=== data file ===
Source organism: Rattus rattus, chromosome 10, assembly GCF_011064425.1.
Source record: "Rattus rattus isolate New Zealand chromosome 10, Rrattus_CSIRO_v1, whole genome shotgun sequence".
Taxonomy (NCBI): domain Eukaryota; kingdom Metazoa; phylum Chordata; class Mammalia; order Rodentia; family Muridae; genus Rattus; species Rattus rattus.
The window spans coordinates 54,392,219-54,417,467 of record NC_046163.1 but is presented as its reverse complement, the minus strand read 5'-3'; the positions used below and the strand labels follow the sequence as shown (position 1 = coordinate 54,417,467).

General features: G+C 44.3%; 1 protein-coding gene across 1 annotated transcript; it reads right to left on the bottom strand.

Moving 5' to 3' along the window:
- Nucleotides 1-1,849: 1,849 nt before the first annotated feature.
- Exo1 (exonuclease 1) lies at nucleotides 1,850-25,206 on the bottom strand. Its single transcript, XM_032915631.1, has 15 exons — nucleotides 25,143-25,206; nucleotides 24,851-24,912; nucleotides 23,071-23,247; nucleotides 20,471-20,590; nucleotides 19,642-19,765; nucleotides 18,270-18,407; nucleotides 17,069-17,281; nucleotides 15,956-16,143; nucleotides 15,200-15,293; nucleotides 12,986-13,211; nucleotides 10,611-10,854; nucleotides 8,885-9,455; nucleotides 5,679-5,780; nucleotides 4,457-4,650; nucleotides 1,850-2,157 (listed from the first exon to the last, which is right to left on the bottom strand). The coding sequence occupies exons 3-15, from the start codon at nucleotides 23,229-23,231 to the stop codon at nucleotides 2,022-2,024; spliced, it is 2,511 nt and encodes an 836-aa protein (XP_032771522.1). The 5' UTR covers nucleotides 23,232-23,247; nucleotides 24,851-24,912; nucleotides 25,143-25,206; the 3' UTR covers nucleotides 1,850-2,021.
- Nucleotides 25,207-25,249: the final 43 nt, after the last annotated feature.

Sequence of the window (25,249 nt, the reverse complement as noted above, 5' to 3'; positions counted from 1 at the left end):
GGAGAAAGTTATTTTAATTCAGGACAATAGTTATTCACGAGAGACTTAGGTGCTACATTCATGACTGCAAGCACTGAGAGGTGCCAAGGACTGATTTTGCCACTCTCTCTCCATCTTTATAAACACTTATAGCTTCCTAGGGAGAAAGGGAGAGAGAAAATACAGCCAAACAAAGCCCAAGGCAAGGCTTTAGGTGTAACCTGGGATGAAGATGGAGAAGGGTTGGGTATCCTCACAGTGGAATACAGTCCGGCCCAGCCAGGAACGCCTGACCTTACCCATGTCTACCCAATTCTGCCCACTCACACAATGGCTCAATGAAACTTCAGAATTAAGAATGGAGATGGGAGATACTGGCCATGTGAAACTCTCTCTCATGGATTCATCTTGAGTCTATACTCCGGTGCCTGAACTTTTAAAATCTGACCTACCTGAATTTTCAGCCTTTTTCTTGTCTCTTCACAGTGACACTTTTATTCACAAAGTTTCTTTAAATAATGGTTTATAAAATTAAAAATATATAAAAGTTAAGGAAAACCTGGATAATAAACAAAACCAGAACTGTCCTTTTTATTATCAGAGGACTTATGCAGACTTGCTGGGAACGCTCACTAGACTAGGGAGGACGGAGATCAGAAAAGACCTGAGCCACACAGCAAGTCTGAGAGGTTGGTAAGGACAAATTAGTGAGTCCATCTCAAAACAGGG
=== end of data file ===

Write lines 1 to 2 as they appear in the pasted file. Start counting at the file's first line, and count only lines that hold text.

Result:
Source organism: Rattus rattus, chromosome 10, assembly GCF_011064425.1.
Source record: "Rattus rattus isolate New Zealand chromosome 10, Rrattus_CSIRO_v1, whole genome shotgun sequence".